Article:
Monday, April 15, 2013

hats off

The first to arrive left his hat on. She poured his tea, three-quarters cup, leaving it sit on the table for him to fetch. They talked weather, not much rain, grey neutral skies. Her eyelids were weighty in ten minutes, white crystal sleep forming in the corners of her blue eyes in broad daylight. Ah, the second gentleman, you ask?

Nervous. But that signifies lack of over-confidence perhaps, she grasped for straws. At the door there were short unconscious tosses of his plaid beret, hand-to-hand, much like a dexterous plate spinning carnival juggler. One cup of tea, and he drank it pacing in the parlor, spilling a little, managing to swallow some, forgetting his rehearsed lines. But give him a break: her cleavage was moist and sparkling. She was in full mirth arrest as he faded away, beret on backwards, glad he wasn't a knife thrower. For he might've taken out the third man.

The third was a crier, she wagered. A wrinkled vagabond hat from repeated crushing in two calloused hands, she surmised, possibly from standing on the sidewalk watching the veteran's parade, using the cloth cap sporting two brass sweat drain holes to wipe tears of tribute. She thought maybe he even bowed while removing the hat, all in one graceful motion. This gentleman, tall enough for her to be tucked under his chin, took the tray out of her hands, poured two cups with an assured steadiness, not blinded by her low-cut presentation. Once, she caught him looking, punctuated by a sharp intake of breath, a slight blushing smile.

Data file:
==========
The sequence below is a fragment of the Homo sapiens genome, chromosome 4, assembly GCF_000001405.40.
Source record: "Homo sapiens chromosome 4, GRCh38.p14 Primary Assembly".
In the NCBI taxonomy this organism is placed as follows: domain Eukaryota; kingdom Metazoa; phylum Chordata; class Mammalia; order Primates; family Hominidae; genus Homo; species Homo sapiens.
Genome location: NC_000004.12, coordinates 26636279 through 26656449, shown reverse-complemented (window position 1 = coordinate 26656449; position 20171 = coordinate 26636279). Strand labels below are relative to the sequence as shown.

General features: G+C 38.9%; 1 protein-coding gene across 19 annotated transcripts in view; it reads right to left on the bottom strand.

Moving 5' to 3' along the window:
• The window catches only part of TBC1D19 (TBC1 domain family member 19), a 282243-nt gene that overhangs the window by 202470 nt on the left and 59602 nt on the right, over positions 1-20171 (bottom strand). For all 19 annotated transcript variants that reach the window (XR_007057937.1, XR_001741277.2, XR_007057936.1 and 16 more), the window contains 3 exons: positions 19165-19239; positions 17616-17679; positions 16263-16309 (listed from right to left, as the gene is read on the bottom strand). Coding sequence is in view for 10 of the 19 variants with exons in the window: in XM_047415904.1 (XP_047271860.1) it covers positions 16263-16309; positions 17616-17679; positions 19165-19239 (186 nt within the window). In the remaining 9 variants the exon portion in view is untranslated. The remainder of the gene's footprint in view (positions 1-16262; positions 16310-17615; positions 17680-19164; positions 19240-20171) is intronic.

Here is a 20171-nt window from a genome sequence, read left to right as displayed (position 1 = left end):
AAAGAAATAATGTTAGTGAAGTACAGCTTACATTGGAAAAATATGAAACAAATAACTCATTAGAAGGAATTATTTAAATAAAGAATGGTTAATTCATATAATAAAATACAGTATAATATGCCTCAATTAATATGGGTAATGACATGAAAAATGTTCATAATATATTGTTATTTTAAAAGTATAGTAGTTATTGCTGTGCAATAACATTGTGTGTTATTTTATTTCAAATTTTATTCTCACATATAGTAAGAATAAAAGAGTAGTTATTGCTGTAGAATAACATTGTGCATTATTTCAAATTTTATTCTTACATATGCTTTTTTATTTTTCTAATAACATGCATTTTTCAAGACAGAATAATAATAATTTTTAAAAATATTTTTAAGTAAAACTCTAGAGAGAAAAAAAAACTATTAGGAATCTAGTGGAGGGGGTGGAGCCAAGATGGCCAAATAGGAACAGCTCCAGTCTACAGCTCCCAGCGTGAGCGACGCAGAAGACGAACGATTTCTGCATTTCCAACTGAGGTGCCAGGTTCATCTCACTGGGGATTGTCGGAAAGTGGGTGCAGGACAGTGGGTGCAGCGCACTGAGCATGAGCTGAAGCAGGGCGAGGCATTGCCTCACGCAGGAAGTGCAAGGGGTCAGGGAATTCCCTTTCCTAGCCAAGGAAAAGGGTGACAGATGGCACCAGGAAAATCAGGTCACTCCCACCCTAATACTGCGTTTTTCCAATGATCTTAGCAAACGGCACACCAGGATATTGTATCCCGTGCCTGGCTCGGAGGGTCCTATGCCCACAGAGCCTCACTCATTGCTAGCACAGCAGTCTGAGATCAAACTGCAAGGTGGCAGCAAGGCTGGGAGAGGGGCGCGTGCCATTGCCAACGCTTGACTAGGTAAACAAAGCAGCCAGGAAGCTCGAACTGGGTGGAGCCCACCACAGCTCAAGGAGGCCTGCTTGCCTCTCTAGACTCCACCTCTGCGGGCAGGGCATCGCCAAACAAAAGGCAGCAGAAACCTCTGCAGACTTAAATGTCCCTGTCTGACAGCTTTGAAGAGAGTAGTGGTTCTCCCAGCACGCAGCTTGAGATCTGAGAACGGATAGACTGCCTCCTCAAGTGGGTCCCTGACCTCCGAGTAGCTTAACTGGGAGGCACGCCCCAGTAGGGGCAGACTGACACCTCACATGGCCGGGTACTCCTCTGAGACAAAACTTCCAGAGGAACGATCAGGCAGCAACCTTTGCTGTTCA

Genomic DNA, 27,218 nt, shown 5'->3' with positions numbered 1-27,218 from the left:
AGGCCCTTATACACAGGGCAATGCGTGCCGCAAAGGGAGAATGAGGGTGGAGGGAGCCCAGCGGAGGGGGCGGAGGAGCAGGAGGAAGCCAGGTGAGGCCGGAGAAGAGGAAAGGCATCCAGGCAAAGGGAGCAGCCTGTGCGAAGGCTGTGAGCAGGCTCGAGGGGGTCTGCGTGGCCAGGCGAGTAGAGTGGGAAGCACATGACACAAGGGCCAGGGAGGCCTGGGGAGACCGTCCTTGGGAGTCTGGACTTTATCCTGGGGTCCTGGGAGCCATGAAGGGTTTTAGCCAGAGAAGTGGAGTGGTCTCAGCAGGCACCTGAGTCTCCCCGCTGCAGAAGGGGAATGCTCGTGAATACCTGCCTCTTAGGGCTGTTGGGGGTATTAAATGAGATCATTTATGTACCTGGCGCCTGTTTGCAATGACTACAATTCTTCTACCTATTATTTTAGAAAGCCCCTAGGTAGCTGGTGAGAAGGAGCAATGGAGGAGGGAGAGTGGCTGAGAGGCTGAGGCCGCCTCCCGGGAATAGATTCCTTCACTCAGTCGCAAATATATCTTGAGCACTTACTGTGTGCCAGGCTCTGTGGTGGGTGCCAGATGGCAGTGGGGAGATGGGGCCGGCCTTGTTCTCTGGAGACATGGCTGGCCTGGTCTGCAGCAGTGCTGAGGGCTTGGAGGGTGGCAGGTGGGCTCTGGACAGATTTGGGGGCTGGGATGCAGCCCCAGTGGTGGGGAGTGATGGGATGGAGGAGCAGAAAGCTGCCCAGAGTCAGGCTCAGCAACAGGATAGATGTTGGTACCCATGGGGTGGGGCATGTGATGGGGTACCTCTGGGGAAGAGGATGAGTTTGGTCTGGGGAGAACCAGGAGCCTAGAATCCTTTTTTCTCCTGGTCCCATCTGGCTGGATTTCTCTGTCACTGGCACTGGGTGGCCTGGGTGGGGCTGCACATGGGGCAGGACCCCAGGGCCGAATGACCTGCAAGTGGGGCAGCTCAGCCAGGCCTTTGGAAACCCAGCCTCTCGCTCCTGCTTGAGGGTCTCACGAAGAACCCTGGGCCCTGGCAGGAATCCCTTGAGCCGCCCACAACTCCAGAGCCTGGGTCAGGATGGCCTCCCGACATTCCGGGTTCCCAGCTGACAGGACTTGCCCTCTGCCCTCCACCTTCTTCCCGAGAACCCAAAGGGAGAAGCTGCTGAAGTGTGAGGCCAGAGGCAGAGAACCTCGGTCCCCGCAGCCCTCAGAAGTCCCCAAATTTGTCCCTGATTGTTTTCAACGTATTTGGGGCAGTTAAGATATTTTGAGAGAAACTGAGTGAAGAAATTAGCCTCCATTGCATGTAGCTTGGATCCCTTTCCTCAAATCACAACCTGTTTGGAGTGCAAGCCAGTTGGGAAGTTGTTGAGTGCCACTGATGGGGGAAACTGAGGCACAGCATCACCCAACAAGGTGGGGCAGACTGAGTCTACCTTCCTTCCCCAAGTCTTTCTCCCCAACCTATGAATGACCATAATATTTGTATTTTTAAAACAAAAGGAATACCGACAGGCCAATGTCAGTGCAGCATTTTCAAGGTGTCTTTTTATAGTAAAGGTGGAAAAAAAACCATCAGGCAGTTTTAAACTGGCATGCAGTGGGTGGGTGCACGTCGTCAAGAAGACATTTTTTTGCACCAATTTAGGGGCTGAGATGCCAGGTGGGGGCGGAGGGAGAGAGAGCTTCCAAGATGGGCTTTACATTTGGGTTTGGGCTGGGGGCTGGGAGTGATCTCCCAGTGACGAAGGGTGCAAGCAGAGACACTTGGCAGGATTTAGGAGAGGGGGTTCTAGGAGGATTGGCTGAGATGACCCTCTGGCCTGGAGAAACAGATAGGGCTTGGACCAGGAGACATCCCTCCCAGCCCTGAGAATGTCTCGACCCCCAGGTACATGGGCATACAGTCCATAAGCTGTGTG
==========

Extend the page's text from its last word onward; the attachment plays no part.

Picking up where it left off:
He sat closer than the others, talked about his beloved mother, sipping in synchronized time as she raised the cup to her hopeful lips. Inquiring about the framed silkscreen portrait of her mother above the mantel in a flattering style that pleased, he observed she did not blink or look at the floor while revealing quiet endearments and confessions. At the door she touched his arm, her lips parted with no words spoken. He was out of sight around the fence and beyond the shadowed hedges before he remembered the hat.

Spring, 1935
by Kuzma Petrov-Vodin


Blogger Trellissimo said...

Goodness, me - speed dating? ! Haha!

4/15/2013 4:22 AM  
Blogger Berowne said...

Clever and bright; well done.

4/15/2013 5:38 AM  
Blogger Helen said...

I say ~ bring on number four!!!

4/15/2013 12:35 PM  
Anonymous Anonymous said...

You are a wonderful story-teller I was completely immersed, very charming!

4/16/2013 10:38 AM  
Blogger Tess Kincaid said...

Love what you spun from the hats, Phil...

4/16/2013 3:12 PM  
Blogger gautami tripathy said...

Such fine writing. Loved this!!

patterns don't free us

4/17/2013 12:42 PM  

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